Dominican Publications sold 7,500 copies of the accused book to Costello. In May, 1976, Costello advertised and began selling the accused book in the United States as an "officially approved" edition of Liturgia Horarum. J.A. 81. The accused book then came to the attention of the BCL, which administers the duties of the NCCB regarding publication, distribution and use of liturgical texts. The BCL also monitors liturgical works available for use by Roman Catholics in the United States. Father Thomas Krosnicki, then assistant director of the BCL, contacted Mr. Harry J. Costello, informed him that the work was not one which had been approved by the NCCB, and requested that a copy of it be sent to the BCL, for review. Mr. Costello refused the request and shortly thereafter the BCL made good on its warning that without an opportunity to review the book, the BCL would notify Catholic book dealers that the book was not an approved version of the Liturgy of the Hours. On May 26, 1976, the BCL, through its director, Father John E. Rotelle, O.S.A., distributed "Memorandum 5" to a large number of retailers throughout the country. That memorandum requested that book retailers not distribute the accused book. J.A. 487. Existing orders were cancelled and new orders virtually ceased. Costello responded by bringing an antitrust action against individual members of the BCL, the BCL, the NCCB, the USCC, CBP, individual officials of the Catholic Church, and unnamed alleged co-conspirator publishers and retailers.
The defendants enlisted the aid of the Episcopal Conferences, J.A. 408-10, who intervened and counterclaimed copyright infringement. Costello then amended its complaint to include intervenors among defendants and moved to dismiss the counterclaims for failure to join an indispensable party — Talbot Press. Costello argued that the counterclaims were essentially contract claims and that all parties to the contract must be joined. The district court agreed and dismissed the counterclaims. On appeal this court held:
In view of the fact that the District Court's holding deprives appellants of any opportunity to pursue their infringement and false advertising claims against appellee, we believe that the District Court's ruling was premature. Under Rule 28(b) the parties may seek discovery of documents and testimony in the possession of Talbot Press in Ireland through letters rogatory . . . . We believe the equitable concerns of Rule 19 will be better served if the District Court reserves its ruling on appellee's motion to dismiss until after a good faith attempt is made to acquire Talbot Press' evidence.
Costello Publishing Co., Inc. v. John E. Rotelle, O. S. A., et al., No. 79-1019 (D.C. Cir. May 17, 1979), mem. op. at 1, J.A. 758.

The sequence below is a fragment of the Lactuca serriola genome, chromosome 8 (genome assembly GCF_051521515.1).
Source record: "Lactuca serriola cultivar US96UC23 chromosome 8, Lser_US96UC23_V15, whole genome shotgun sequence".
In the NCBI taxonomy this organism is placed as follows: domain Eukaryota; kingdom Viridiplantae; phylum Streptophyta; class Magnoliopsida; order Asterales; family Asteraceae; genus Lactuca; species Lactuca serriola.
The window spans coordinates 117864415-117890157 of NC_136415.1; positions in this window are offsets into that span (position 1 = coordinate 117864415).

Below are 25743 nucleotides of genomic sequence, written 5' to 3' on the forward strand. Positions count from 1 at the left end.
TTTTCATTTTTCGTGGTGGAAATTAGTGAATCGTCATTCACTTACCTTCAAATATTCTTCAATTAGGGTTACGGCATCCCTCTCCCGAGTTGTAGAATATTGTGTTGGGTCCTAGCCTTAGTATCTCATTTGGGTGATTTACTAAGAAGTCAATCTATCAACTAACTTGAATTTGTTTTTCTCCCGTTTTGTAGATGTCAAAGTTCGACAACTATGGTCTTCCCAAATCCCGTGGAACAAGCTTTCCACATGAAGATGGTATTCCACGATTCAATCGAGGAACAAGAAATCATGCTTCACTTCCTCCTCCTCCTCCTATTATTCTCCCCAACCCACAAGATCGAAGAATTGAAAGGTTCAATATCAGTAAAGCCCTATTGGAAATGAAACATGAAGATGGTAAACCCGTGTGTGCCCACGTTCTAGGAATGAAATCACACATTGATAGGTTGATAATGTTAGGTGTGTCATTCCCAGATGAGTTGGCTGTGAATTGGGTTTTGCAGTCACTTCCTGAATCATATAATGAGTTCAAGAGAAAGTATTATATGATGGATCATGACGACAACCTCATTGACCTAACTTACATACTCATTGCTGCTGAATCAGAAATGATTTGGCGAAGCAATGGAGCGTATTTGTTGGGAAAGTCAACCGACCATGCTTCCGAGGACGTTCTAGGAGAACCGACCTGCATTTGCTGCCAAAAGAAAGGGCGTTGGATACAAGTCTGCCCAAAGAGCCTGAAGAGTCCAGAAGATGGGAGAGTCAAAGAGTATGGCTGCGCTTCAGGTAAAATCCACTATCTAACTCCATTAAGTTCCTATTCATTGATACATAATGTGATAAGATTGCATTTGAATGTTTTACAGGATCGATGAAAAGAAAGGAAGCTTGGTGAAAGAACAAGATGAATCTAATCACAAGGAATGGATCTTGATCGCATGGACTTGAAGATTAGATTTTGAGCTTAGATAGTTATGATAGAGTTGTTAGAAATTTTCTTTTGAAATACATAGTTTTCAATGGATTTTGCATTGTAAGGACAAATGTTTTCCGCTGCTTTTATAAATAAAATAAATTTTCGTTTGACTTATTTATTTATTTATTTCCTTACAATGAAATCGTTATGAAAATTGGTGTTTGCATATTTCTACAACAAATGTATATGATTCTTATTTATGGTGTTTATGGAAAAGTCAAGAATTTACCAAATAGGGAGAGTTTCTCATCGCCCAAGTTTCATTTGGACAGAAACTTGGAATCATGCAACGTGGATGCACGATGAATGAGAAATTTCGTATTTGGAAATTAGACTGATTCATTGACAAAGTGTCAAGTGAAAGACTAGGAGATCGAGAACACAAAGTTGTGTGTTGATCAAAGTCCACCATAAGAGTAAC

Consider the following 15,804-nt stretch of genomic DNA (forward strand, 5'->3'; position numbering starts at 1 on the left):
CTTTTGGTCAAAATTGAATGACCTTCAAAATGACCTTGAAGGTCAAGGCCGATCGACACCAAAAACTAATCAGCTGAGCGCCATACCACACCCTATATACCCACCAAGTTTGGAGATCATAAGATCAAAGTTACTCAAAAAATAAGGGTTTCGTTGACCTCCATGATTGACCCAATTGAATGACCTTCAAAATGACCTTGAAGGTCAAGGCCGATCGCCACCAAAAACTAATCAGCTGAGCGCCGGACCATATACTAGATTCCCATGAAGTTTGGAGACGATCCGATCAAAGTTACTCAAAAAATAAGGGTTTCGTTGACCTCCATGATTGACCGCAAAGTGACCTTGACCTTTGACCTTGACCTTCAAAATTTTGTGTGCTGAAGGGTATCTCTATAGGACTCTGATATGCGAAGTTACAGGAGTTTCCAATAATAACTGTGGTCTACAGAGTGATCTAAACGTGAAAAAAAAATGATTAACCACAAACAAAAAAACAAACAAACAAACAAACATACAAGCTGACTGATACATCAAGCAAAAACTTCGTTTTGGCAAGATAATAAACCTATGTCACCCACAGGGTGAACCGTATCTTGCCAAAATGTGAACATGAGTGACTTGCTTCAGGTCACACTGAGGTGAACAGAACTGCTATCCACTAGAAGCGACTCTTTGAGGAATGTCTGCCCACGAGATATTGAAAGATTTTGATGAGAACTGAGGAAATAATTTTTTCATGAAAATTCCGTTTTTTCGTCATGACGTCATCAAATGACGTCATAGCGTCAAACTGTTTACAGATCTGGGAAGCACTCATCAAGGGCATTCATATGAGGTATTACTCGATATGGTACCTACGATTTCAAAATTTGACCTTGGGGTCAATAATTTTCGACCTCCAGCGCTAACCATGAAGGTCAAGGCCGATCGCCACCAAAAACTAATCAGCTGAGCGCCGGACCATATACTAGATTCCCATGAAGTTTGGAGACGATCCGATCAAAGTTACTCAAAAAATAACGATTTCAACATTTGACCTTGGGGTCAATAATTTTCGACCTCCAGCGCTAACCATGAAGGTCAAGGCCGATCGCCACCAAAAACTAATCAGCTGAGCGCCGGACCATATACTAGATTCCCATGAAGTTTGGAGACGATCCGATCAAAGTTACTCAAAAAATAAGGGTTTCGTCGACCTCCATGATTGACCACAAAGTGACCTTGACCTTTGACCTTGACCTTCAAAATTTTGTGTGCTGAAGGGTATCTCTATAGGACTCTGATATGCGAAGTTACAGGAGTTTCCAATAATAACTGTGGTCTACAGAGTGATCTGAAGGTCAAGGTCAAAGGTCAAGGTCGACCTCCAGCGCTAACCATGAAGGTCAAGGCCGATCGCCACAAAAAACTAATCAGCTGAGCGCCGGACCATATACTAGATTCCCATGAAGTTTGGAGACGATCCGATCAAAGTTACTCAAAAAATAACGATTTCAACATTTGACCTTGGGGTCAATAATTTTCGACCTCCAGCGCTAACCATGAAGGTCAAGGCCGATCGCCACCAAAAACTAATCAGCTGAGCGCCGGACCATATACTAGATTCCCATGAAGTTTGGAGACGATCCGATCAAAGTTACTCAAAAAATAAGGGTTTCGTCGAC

On remand, Costello applied for issuance of letters rogatory, which were granted by the district court in July, 1979. Although only a limited response was forthcoming, the district court found that a "good faith," but unsuccessful, attempt to acquire Talbot Press' evidence had been made and granted plaintiff's motion to dismiss the counterclaims. However, with respect to the antitrust claim, the district court held that the actions of the defendants were motivated exclusively by religious concerns and had no commercially competitive design. "Such religiously motivated conduct," said the court, "is not the type which falls within the realm of the antitrust laws, and summary judgment must be granted in favor of the defendants." Costello appealed and defendant-intervenors cross-appealed. The appeals have been consolidated.
Costello Publishing Co., Inc. v. John E. Rotelle, O. S. A., et al., No. 76-1930 (D.D.C. August 22, 1980), mem. op. at 3-4, J.A. 945-46.
II. ISSUES PRESENTED
The first question presented by this appeal is whether the district court properly dismissed the counterclaims because of the joinder requirements of Rule 19(a) of the Federal Rules of Civil Procedure? When this issue came before us earlier, we ruled that the district court had prematurely dismissed the counterclaims. See pp. 1040-1041 supra. We believe that is still the case, for if Talbot Press materially breached its licensing agreement with the Episcopal Conferences or if any breach constituted a failure to satisfy a condition to the copyright license, an infringement of copyright as well as a breach of contract may have resulted. See pp. 1045-1046 infra. Because the district court erroneously treated a breach of the licensing agreement as giving rise to a contract claim only, see pp. 1042-1043 n. 9 infra, it did not adequately address the merits of the copyright counterclaims. Instead it ruled against defendant-intervenors solely on the basis that in a contract action Talbot Press was an indispensable party under Rule 19(a) and could not be joined. That indispensable party barrier would not, however, stand in the way of a copyright infringement counterclaim. See pp. 1042-1045 infra. Accordingly, we remand to allow the district court to consider whether there was a material breach of the licensing agreement or whether any breach amounted to a failure to satisfy a condition to the license so as to give rise to a copyright infringement claim.